When someone files chapter 7 bankruptcy and owes money on a secured debt (i.e., car note, furniture loan), they must make a decision by stating their intentions on what they want to do with the collateral securing those type loans. The options to choose from are:
Reaffirm the debt and keep the collateral
To reaffirm a debt, one must sign a reaffirmation agreement, a contract, agreeing to pay the debt back at the terms outlined within the reaffirmation agreement. The reaffirmation agreement is filed in your bankruptcy case to let the court know that you intend keep the property and continue to pay for that debt associated with such property. If your budget does not show that you can afford the payment, the court will need to approve the reaffirmation agreement. By signing the reaffirmation agreement, you are agreeing to have that debt survive your bankruptcy discharge which means if you cannot pay the debt after your discharge, the creditor can still collect the debt from you. It is very important to weight your options before signing the reaffirmation agreement. Often, I have the clients contemplate the following questions before signing the agreement:
- Do you need the particular collateral securing the loan?
- Will the creditor take action to get the property back if you choose not to pay for it?
- Are you able to replace the property at a cheaper price than what you would pay the creditor if you reaffirm the debt?
YOU ARE NOT REQUIRED TO SIGN A REAFFIRMATION AGREEMENT. The decision to sign a reaffirmation agreement is 100% yours to make.
Redeeming the property from the creditor
To redeem the property from the creditor, you will usually pay one lump-sum payment to the creditor to buy the property back. This option is ideal when the property is valued much less than the balance still owed on the debt. To be able to redeem property, the following conditions must be met:
- the debt is a consumer debt,
- secured by goods used for personal or household reasons,
- that is tangible personal property (something you can touch), and
- the property is exempt or the trustee has abandoned the property due to it having little or no value.
Retain the collateral and pay on the loan voluntarily
This option is used quite often with mortgages. This option allows someone to keep the property and pay for the debt associated with such property without still being personally liable for the debt. If in the future, you wish to surrender the collateral, the creditor cannot collect the debt from you because it was discharged in your chapter 7 because you did not reaffirm the debt.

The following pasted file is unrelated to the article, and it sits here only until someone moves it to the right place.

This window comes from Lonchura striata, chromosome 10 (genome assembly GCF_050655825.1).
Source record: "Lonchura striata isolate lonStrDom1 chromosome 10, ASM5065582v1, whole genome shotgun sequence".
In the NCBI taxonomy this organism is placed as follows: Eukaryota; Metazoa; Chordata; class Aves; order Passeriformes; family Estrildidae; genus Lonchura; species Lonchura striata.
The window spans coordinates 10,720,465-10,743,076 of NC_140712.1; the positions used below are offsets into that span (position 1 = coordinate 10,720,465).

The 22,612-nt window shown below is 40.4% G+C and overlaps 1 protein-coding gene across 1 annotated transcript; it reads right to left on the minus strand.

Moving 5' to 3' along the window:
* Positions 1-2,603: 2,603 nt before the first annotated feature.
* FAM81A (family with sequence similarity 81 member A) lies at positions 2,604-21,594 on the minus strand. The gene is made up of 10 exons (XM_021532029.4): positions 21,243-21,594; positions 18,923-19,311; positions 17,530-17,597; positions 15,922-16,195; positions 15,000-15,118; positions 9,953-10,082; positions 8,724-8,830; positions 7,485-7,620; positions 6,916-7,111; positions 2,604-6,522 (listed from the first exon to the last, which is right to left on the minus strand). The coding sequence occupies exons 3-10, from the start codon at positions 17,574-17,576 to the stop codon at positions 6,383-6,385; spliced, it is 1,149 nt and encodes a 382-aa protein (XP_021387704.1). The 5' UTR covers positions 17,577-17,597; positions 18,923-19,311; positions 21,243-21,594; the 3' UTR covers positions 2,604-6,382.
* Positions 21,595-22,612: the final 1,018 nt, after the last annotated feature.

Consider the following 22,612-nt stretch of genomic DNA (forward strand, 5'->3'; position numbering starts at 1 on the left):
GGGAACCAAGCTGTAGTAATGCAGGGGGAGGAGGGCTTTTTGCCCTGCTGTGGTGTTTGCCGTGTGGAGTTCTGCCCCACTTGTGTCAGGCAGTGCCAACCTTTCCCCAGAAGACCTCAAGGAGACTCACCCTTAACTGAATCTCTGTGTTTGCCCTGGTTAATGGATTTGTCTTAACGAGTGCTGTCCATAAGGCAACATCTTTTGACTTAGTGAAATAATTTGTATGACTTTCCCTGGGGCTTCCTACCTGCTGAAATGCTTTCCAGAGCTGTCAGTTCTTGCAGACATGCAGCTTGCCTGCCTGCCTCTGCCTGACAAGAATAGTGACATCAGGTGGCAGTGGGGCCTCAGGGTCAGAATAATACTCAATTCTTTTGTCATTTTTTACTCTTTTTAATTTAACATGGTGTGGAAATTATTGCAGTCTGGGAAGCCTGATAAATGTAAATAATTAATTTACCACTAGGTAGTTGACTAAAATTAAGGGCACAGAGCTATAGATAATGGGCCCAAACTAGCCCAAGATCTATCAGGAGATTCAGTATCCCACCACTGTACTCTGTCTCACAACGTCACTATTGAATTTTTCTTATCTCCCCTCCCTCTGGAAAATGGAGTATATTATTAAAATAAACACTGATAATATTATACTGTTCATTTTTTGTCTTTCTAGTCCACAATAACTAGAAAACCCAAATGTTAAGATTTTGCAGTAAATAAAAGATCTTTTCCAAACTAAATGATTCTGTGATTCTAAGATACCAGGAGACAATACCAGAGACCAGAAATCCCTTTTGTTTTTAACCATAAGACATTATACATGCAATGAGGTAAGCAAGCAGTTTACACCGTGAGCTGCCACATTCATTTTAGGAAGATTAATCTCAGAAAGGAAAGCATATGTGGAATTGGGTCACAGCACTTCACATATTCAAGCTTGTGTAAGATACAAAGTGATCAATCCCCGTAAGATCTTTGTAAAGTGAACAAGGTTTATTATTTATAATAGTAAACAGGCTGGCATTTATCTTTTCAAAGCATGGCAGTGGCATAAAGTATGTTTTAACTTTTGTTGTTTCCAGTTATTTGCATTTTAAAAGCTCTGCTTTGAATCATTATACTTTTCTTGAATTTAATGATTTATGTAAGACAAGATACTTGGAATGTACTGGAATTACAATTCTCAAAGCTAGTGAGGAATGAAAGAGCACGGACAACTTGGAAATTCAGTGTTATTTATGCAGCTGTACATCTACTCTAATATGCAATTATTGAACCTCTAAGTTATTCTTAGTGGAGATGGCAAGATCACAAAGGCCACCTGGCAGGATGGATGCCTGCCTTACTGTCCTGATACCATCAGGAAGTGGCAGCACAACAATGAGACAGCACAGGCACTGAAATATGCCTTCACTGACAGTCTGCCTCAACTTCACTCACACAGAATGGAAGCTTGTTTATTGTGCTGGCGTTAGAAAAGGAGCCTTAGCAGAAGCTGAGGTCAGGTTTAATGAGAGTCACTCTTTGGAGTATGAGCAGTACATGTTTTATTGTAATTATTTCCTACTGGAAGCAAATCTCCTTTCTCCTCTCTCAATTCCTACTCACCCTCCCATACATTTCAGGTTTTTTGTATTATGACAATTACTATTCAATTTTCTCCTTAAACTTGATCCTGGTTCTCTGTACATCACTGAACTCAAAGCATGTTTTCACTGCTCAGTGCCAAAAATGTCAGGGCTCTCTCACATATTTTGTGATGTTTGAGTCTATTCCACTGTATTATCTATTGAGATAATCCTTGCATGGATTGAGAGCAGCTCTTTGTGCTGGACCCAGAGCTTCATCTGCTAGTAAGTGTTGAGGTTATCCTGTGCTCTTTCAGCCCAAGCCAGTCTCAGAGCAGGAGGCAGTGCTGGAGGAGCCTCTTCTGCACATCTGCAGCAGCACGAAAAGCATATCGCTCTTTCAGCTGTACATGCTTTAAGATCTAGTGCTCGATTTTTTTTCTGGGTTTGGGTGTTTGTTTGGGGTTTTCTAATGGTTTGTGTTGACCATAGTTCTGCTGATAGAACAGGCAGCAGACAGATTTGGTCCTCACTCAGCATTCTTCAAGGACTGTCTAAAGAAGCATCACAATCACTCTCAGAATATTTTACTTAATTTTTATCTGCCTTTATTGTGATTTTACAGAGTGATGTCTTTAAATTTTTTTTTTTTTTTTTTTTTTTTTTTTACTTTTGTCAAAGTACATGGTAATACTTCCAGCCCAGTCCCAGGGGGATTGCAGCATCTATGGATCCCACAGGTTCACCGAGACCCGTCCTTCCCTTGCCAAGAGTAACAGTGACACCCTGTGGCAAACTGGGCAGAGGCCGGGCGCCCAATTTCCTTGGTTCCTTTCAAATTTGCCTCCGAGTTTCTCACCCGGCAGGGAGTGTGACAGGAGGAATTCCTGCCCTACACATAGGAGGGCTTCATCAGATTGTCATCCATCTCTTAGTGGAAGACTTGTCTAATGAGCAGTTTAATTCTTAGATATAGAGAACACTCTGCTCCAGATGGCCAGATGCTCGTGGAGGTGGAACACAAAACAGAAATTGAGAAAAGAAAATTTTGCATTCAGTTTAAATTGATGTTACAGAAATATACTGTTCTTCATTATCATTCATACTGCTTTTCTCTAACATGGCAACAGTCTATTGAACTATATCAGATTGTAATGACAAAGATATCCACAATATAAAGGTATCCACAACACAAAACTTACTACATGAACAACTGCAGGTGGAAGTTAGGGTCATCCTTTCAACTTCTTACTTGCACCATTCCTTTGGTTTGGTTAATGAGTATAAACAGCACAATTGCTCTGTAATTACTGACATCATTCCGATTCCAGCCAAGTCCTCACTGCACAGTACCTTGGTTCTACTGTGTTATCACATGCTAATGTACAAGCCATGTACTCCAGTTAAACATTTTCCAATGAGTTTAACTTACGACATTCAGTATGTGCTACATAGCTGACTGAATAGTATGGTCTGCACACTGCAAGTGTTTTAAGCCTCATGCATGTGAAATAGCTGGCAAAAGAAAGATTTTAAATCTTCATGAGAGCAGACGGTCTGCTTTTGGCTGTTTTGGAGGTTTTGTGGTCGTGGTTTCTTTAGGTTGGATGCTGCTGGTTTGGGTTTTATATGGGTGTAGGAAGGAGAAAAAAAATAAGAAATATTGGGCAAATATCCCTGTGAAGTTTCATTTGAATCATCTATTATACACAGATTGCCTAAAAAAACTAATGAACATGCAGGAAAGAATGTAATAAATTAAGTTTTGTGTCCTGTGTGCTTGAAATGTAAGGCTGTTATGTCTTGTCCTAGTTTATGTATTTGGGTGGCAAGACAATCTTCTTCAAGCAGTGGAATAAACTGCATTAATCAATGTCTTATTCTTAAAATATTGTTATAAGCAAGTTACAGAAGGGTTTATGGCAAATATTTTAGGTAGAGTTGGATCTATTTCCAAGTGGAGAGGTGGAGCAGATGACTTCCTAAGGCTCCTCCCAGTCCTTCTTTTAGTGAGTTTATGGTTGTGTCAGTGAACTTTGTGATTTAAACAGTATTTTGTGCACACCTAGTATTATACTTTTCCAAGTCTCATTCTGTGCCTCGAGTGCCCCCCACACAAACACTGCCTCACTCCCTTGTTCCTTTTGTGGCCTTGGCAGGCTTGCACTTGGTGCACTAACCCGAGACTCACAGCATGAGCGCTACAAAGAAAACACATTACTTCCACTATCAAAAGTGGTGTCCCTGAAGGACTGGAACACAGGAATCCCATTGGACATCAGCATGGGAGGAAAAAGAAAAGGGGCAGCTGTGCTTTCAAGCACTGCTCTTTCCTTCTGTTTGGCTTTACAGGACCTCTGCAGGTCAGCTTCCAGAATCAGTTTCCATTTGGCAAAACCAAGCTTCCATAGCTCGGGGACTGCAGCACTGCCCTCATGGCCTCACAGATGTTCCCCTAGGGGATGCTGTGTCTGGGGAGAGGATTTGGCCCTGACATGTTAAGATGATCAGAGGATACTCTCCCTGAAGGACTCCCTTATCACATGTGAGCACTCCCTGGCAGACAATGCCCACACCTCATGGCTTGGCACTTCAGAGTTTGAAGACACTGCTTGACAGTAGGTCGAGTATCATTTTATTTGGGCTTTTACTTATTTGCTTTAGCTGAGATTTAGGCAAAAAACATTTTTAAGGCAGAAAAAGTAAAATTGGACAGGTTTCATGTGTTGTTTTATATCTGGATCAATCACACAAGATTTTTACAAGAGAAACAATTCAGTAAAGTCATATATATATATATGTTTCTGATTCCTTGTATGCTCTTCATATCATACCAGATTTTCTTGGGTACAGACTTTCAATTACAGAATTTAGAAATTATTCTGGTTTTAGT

You might be thinking, why even have any other options since this option is ideal for all situations. Well, the answer is simple, not every creditor is going to allow you to do this. Some creditors on personal property (i.e., automobile loans) require that you sign a reaffirmation agreement if you intend on keeping the property. The creditor may not allow you to retain and pay for the collateral. Thus, if you fail to reaffirm the debt in those situations, the creditor may repossess the collateral once it is allowed to do so.
When you choose this option, your payment history will not be reported on your credit report since the debt is discharge through your chapter 7. Also, if you later need to make arrangements for payments or modify the loan, the creditor will likely not work with you since it would be violating your discharge order by attempting to collect a debt.
Surrendering property back to the creditor
You would choose this option if you no longer wanted the collateral and did not wish to pay the debt. By surrendering the property back to the creditor, the debt is discharged and the creditor is not able to collect on the debt associated with any remaining balance owed. Also, after the creditor takes possession of the collateral, you are no longer liable for the property.
Mary Pool is a shareholder of the Bond & Botes Law Offices in Montgomery and Opelika, Alabama. She holds a Bachelor of Science from Auburn University at Montgomery, and a Juris Doctorate from Faulkner University’s Jones School of Law. She has represented thousands of clients over her more than 11 years working in the bankruptcy field. Read her full bio here.